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Grandmother Ptarmigan

Overview

A sing-song parable that serves as an introduction to traditional Inuit stories

It’s bedtime for baby ptarmigan, but he will not go to sleep. So his grandmother decides to tell him a bedtime story that he will never forget. With whimsical illustrations by Qin Leng, this nursery rhyme is an inspired rendition of a traditional Inuit origin tale. Retold by Cape Dorset elder Qaunaq Mikkigak and author Joanne Schwartz, is perfect for the youngest of...

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Overview

A sing-song parable that serves as an introduction to traditional Inuit stories

It’s bedtime for baby ptarmigan, but he will not go to sleep. So his grandmother decides to tell him a bedtime story that he will never forget. With whimsical illustrations by Qin Leng, this nursery rhyme is an inspired rendition of a traditional Inuit origin tale. Retold by Cape Dorset elder Qaunaq Mikkigak and author Joanne Schwartz, is perfect for the youngest of readers.

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Editorial Reviews

Children's Literature - Ken Marantz and Sylvia Marantz
In this very simple retelling of a traditional Inuit origin tale, a young ptarmigan (a type of bird that lives in the Arctic) refuses to go to sleep unless his Grandma tells him a story. She begins by telling him that hairless baby lemmings want to get warm and crawl all over him. This makes the little ptarmigan squirm. When she says, "...here they come!" and tickles him all over, the little bird, who has never flown, jumps up and flies away. "Nauk, nauk," the grandmother cries, as she is missing her grandchild. The explanation: "And that is why baby ptarmigans fly so young. And that is why female ptarmigans cry nauk nauk." The visual tale is equally simple. The illustrations are almost exclusively naturalistic pictures of the two birds with only a glimpse of the snowy landscape and an igloo. Reviewer: Ken Marantz and Sylvia Marantz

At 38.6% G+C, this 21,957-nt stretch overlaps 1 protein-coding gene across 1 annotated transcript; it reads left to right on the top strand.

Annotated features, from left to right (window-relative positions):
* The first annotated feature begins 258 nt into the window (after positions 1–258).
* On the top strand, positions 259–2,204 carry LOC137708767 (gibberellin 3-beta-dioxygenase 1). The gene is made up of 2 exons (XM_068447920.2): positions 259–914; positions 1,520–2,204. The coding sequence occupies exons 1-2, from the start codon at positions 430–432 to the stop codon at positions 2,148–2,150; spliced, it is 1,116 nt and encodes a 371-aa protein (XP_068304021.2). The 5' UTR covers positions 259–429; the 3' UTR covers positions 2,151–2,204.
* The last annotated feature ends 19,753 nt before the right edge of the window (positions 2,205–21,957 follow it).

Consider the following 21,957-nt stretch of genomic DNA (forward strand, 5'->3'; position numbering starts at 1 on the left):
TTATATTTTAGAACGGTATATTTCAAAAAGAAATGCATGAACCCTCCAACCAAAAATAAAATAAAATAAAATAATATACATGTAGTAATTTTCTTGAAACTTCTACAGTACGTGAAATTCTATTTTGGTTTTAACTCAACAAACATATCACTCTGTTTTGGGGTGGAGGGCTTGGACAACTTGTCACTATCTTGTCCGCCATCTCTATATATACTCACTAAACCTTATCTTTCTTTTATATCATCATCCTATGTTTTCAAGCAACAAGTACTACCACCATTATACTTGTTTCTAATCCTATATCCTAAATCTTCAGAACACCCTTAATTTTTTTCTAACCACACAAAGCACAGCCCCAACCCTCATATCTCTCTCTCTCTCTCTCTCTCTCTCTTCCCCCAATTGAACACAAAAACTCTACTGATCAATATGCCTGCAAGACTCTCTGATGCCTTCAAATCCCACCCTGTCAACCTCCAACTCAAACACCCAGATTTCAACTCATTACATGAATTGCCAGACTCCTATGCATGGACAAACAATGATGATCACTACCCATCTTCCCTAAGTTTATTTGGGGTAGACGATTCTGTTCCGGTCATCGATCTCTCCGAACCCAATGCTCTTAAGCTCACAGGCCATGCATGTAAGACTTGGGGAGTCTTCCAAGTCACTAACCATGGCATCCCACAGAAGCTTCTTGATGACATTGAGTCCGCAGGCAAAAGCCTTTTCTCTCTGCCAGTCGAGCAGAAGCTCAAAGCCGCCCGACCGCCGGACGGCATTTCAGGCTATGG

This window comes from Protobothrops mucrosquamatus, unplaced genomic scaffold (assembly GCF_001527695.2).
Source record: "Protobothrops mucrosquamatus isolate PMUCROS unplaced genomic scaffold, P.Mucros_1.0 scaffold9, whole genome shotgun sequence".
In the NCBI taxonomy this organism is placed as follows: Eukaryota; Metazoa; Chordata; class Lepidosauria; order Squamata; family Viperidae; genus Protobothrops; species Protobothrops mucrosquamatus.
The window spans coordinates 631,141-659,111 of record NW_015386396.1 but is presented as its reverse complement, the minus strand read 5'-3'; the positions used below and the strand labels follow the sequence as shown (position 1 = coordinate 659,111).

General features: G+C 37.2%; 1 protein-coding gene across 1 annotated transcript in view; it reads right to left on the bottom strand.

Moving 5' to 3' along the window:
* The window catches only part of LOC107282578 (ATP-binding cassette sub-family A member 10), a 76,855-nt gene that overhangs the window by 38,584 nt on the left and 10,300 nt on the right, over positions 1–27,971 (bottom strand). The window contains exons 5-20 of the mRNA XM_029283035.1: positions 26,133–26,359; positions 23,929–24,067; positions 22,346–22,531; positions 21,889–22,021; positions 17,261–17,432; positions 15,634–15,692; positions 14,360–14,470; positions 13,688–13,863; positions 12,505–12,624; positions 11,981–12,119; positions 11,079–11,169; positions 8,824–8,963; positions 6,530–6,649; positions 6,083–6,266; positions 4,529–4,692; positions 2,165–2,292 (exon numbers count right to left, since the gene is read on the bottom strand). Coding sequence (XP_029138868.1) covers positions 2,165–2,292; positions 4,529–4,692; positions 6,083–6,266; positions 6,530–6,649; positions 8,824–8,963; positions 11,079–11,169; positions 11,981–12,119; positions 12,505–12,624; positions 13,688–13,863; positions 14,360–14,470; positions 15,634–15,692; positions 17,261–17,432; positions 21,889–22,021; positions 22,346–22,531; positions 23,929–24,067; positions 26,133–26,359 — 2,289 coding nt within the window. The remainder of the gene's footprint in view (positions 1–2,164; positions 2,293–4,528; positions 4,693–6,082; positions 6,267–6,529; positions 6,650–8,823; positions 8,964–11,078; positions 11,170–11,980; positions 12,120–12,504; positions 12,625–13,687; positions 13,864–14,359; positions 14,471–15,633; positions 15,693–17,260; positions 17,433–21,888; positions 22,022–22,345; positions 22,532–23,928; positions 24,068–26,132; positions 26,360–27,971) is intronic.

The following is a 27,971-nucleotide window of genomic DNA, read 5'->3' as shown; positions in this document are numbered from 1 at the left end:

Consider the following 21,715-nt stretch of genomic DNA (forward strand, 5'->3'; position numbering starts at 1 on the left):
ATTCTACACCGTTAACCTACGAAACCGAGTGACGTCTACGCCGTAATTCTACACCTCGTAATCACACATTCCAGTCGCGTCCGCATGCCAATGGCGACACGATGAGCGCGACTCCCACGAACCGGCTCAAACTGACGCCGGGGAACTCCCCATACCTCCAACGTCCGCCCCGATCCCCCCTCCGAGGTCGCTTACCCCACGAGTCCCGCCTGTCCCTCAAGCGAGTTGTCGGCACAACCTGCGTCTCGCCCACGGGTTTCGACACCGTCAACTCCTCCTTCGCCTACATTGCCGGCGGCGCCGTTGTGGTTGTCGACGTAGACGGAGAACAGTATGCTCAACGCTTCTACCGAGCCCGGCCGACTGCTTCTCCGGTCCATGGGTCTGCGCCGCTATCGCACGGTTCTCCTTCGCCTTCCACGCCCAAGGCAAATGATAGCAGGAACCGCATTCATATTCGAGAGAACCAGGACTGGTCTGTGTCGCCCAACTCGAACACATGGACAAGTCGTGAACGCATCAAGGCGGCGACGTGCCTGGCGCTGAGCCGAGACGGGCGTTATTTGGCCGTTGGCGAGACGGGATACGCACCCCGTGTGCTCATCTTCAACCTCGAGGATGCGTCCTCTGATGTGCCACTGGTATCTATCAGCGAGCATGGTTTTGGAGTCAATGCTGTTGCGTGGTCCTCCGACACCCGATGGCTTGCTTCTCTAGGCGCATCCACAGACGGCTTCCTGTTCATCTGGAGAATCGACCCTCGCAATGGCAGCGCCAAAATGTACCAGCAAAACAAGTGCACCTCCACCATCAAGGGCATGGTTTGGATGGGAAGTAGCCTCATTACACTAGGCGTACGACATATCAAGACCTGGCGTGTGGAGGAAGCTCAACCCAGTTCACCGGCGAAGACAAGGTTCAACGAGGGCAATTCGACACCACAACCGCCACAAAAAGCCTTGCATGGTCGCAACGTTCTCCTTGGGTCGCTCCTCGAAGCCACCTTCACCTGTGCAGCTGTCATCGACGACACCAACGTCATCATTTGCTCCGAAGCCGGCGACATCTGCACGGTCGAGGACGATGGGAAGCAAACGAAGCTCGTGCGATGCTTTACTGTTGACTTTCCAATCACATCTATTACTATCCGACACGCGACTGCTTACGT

School Library Journal
04/01/2014
PreS-K—In this traditional Inuit pourquoi tale, the retellers explain why baby ptarmigans fly so young and why female ptarmigans make the crying sound "nauk, nauk." The style, design, and art are whimsical and charming. Simple illustrations are dominated by soft blue, gray, and white hues depicting the cold and icy landscape. The text, however, may be lost on younger children; the narrative is likely too abstract and symbolic for the intended audience to appreciate fully. An additional purchase.—Megan McGinnis, Sachem Public Library, Holbrook, NY
Kirkus Reviews
2014-03-03
Grandma tries to help her little one fall asleep. The baby bird asks for a story, but Grandma says she has none to tell. The baby keeps asking, however, so finally Grandma obliges. In her story, lemmings want to join them to get warm. "They want to crawl up your back, / under your armpits, / around your neck. / They want to crawl inside." Clearly the little ptarmigan is uneasy, but Grandma tickles him all over anyway. Frightened, he flies for the first time—away from Grandma. Bereft, Grandma cries, "nauk, nauk." This is no ordinary bedtime tale but a pourquoi tale that explains why baby ptarmigans fly at a very young age and females cry. Children who are accustomed to cuddling at bedtime may find this storytelling experience a bit unsettling, but in the harsh natural world of the Arctic, it provides an explanation for observed behavior. Co-author Mikkigak is an Inuit elder, storyteller and performer, and the Canadian publisher is Inuit-owned. Non-Inuit readers will probably wish for notes and a pronunciation guide, but as a cultural expression, the book has its own integrity. Leng's art in browns and blues is lovely, employing short brush strokes that animate both feathers and flight. A brief, illuminating glimpse into Inuit storytelling. (Picture book/folk tale. 4-7)
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Product Details

  • ISBN-13: 9781927095522
  • Publisher: Inhabit Media Incorporated
  • Publication date: 4/1/2014
  • Pages: 16
  • Age range: 4 - 8 Years
  • Product dimensions: 7.70 (w) x 7.60 (h) x 0.30 (d)

Meet the Author

Qaunaq Mikkigak is an elder, artist, and throat singer. She is the coauthor of The Legend of the Fog and she was featured in Dorset Sculpture and Inuit Women Artists: Voices from Cape Dorset and Cape. She lives in Cape Dorset, Nunavut, Canada. Joanne Schwartz is a children’s librarian and the author of the children’s picture books City Alphabet, City Numbers, and Our Corner Grocery Store, which was nominated for the 2010 Marilyn Baillie Picture Book Award. She is the coauthor of The Legend of the Fog. She lives in Toronto. Qin Leng is a designer and illustrator. She is the illustrator of numerous picture books, including Kamik: An Inuit Puppy Story and A Walk on the Tundra. She lives in Toronto.

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